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David Toop (1949 - )
Related: The Wire (magazine) - British literature - music criticism - music journalism
Articles: The A to Z of Dub (1994) - The A to Z of Electro (1998)
Books: Ocean of Sound (1995)
Ocean of Sound (1995) - David Toop [Amazon.com] [FR] [DE] [UK]
David Toop (born 1949) is an English musician, author, and as of 2001 was visiting Research Fellow at the London Media School. --http://en.wikipedia.org/wiki/Toop,_David [Jan 2006].
Contributor to The Wire
Ocean of Sound (1995) has been very influential on this author.
http://www.furious.com/perfect/toop.html Perfect Magazine, interview with David Toop The A to Z of Electro In its original incarnation, Electro was black science fiction teleported to the dancefloors of New York, Miami and LA; a super-stoopid fusion of video games, techno-pop, graffiti art, silver space suits and cyborg funk. Now that Electro is back, David Toop provides a thumbnail guide to the music that posed the eternal question: 'Watupski, bug byte?' The A to Z of Dub David Toop is your guide on our whistlestop tour through the echo chamber Steven Harvey I guess you know that David Toop and Sue Steward published Collusion in London back in the 80's
Simon Reynolds on David Toop
[David] Toop has recently retired from what he reckons is the "absurdity" of criticism in order to devote all his energy to the "potency" of experimental musicianship. Hmmm -- see, I thought the problem was actually the other way around: too much "good" music about, not enough visionary writing to make it all seem like it matters. Rather than an ancillary, supplementary, parasitical adjunct to the "real creativity", the leading edge of music-writing (of which Toop is definitely a component) has always been for me as much of a trip as the music itself. Still, if he's dedicating himelf to creating oneiric, polytendrilled, timbral extravaganzas like this one, good luck to him. Simon Reynolds via hisFaves 1997
- Exotica (1999) - David Toop [Amazon.com]
Arguably the most intelligent music critic writing, August 17, 1999
David Toop is arguably the most intelligent music critic writing today, his range of interests prospecting across an avant garde canvas coloured by the 20th century's foremost writers, thinkers and musicians.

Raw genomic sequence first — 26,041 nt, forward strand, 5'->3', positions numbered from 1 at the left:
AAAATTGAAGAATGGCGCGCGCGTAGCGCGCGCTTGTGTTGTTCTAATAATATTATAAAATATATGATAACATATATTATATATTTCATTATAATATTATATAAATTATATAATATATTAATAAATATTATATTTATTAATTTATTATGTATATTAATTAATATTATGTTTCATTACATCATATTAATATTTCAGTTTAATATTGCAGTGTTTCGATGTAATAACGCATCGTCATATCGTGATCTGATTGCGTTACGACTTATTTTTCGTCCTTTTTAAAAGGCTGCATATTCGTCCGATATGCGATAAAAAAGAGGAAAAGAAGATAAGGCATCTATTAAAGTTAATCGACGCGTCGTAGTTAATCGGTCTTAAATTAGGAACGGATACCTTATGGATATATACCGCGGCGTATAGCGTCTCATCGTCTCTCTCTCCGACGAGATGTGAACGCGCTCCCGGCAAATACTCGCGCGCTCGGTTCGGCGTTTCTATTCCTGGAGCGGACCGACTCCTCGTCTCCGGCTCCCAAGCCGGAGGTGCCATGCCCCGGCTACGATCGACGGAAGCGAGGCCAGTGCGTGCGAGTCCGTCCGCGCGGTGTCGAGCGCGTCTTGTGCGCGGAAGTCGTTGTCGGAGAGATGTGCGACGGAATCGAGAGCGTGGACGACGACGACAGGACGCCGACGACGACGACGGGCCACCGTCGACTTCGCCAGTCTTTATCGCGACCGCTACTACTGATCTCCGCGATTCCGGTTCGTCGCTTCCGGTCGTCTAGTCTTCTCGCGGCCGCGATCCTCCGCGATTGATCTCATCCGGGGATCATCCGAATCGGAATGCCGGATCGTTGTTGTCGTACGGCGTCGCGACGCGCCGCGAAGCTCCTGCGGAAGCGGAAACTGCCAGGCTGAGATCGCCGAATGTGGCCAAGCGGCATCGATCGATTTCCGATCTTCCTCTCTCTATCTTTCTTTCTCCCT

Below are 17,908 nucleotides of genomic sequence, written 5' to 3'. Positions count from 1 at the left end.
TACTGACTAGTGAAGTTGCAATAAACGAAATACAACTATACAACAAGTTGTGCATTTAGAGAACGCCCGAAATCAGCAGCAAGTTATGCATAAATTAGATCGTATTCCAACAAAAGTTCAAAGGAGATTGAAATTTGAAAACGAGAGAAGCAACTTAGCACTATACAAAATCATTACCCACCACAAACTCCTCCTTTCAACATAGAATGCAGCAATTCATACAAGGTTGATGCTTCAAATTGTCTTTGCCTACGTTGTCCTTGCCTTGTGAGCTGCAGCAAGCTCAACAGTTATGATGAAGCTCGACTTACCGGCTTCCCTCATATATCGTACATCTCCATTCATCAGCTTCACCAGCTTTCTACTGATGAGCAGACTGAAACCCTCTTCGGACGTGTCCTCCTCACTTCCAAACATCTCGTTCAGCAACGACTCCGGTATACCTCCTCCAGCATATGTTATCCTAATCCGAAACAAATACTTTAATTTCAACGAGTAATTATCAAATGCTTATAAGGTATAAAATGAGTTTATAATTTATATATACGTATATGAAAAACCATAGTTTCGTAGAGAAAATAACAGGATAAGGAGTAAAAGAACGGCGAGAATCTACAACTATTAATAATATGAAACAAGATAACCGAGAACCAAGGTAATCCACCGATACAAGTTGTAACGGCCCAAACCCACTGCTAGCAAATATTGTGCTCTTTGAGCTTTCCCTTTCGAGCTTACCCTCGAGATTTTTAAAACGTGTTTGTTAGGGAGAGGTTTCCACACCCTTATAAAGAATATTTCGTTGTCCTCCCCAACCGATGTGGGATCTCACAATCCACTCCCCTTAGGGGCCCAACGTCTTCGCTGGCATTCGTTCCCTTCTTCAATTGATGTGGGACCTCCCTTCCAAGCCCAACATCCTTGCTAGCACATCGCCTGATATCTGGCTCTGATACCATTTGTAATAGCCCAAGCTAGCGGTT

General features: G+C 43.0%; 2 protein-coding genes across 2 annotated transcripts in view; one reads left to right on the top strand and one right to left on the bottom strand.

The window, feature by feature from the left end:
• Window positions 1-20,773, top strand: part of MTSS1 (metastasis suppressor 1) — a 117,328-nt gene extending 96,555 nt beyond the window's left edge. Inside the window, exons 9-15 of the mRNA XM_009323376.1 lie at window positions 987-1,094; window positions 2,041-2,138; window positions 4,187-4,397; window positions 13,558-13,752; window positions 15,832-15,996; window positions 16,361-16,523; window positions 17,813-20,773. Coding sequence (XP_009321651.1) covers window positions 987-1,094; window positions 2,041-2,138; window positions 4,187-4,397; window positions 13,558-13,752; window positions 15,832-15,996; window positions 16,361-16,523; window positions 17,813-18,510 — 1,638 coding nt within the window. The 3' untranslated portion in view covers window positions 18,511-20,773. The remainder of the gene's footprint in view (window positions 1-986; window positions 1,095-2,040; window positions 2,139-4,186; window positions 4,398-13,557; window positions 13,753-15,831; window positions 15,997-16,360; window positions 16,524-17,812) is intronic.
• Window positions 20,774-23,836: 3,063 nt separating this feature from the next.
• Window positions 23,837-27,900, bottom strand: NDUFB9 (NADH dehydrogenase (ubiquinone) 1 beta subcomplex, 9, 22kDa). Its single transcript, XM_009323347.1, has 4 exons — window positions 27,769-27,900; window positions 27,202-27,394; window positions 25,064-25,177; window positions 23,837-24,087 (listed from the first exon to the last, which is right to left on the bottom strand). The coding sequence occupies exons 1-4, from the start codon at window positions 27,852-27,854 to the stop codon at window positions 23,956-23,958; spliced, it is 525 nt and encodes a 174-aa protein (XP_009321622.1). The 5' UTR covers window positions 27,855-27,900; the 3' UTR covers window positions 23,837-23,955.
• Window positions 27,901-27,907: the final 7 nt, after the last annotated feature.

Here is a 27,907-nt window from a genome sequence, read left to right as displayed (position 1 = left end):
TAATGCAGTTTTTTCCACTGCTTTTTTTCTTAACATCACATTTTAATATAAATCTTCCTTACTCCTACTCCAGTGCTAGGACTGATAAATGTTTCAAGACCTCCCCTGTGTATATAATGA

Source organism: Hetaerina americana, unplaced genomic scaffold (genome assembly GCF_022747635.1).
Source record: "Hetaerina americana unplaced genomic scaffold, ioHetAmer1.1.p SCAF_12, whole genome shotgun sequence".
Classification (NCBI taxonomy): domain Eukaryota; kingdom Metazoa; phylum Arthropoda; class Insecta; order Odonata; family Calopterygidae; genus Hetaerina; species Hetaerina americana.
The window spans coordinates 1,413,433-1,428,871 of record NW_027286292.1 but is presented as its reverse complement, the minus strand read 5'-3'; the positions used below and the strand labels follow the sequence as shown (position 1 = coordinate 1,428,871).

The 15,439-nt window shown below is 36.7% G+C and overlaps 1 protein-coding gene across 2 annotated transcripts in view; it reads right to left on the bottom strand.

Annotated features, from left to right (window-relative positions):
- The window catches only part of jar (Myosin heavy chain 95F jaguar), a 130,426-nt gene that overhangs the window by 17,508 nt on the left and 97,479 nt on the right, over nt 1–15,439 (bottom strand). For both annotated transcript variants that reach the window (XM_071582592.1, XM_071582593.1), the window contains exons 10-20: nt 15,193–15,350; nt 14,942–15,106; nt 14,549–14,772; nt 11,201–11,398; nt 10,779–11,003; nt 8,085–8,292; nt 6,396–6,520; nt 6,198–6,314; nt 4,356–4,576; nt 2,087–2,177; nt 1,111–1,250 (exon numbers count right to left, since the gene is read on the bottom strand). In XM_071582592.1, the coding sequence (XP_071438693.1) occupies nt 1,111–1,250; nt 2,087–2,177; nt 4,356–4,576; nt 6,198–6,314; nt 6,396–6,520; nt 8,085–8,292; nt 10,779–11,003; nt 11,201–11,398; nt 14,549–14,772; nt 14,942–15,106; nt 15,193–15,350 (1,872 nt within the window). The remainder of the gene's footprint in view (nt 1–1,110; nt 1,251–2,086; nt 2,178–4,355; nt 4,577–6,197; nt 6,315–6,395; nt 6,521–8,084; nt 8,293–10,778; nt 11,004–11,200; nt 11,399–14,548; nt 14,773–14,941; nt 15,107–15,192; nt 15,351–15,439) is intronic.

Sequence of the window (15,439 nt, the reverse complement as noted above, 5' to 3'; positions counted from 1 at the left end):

Although Toop's subject is predominantly that of fabricated soundscapes in a real world, a music which has come to be categorised as exotica, his roots are literary and extend to novelistic cosmographers like Herman Melville, Joseph Conrad and William Burroughs. Toop is erudite, but refreshingly unacademic in the way his texts are interspersed with autobiography, anecdote, interviews and fiction. Bringing imaginative criticism to bear on a range of subjects from the beginnings of ethnic music to Josephine Baker and Yma Sumac, Les Baxter and Martin Denny, Toop succeeds in aligning the concept of the exotic with world music. In a century in which we have grown to be increasingly interiorised, television often providing our point of contact with the external world, so music has come to assume the role of transporting geography into our rooms. In this respect Les Baxter's floridly contrived soundscapes prove central to Toop's thesis, for Baxter was throughout the 1950's to offer his listeners package tours in sound. According to Toop Baxter's music provided 'running excursions for sedentary tourists who wanted to stroll around some taboo urges before lunch, view a pagan ceremony through gaps in the bamboo, go wild in the sun or conjure a demon, all without leaving home stereo comforts in the whitebread suburbs.' Baxter's albums carried titles such as Caribbean moonlight, Jewels of the Sea, Ritual of the Savage and Ports of Pleasure, and by hinting at sexual licentiousness in exotic landscapes, the music was to prove irresistible to a 1950's record buying public.